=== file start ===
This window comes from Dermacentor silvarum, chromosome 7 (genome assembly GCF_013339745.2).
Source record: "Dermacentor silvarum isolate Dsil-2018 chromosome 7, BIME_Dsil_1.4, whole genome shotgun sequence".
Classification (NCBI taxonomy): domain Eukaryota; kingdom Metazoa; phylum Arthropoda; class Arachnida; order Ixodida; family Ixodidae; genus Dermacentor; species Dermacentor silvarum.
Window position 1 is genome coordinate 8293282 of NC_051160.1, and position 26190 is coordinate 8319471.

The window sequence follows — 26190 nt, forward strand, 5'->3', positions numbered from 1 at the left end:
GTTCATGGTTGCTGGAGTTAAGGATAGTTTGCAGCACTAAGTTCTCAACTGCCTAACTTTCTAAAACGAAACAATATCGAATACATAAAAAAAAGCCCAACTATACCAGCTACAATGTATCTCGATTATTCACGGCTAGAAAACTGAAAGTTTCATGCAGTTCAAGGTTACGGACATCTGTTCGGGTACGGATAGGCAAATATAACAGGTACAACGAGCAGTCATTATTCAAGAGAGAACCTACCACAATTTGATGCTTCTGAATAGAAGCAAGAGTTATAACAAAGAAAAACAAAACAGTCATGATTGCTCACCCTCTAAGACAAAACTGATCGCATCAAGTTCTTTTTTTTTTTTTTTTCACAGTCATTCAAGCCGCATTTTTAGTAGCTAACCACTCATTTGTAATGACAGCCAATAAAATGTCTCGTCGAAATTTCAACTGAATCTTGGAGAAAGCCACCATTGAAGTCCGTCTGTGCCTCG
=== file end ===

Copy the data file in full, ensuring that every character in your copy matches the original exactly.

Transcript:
This window comes from Dermacentor silvarum, chromosome 7 (genome assembly GCF_013339745.2).
Source record: "Dermacentor silvarum isolate Dsil-2018 chromosome 7, BIME_Dsil_1.4, whole genome shotgun sequence".
Classification (NCBI taxonomy): domain Eukaryota; kingdom Metazoa; phylum Arthropoda; class Arachnida; order Ixodida; family Ixodidae; genus Dermacentor; species Dermacentor silvarum.
Window position 1 is genome coordinate 8293282 of NC_051160.1, and position 26190 is coordinate 8319471.

The window sequence follows — 26190 nt, forward strand, 5'->3', positions numbered from 1 at the left end:
GTTCATGGTTGCTGGAGTTAAGGATAGTTTGCAGCACTAAGTTCTCAACTGCCTAACTTTCTAAAACGAAACAATATCGAATACATAAAAAAAAGCCCAACTATACCAGCTACAATGTATCTCGATTATTCACGGCTAGAAAACTGAAAGTTTCATGCAGTTCAAGGTTACGGACATCTGTTCGGGTACGGATAGGCAAATATAACAGGTACAACGAGCAGTCATTATTCAAGAGAGAACCTACCACAATTTGATGCTTCTGAATAGAAGCAAGAGTTATAACAAAGAAAAACAAAACAGTCATGATTGCTCACCCTCTAAGACAAAACTGATCGCATCAAGTTCTTTTTTTTTTTTTTTTCACAGTCATTCAAGCCGCATTTTTAGTAGCTAACCACTCATTTGTAATGACAGCCAATAAAATGTCTCGTCGAAATTTCAACTGAATCTTGGAGAAAGCCACCATTGAAGTCCGTCTGTGCCTCG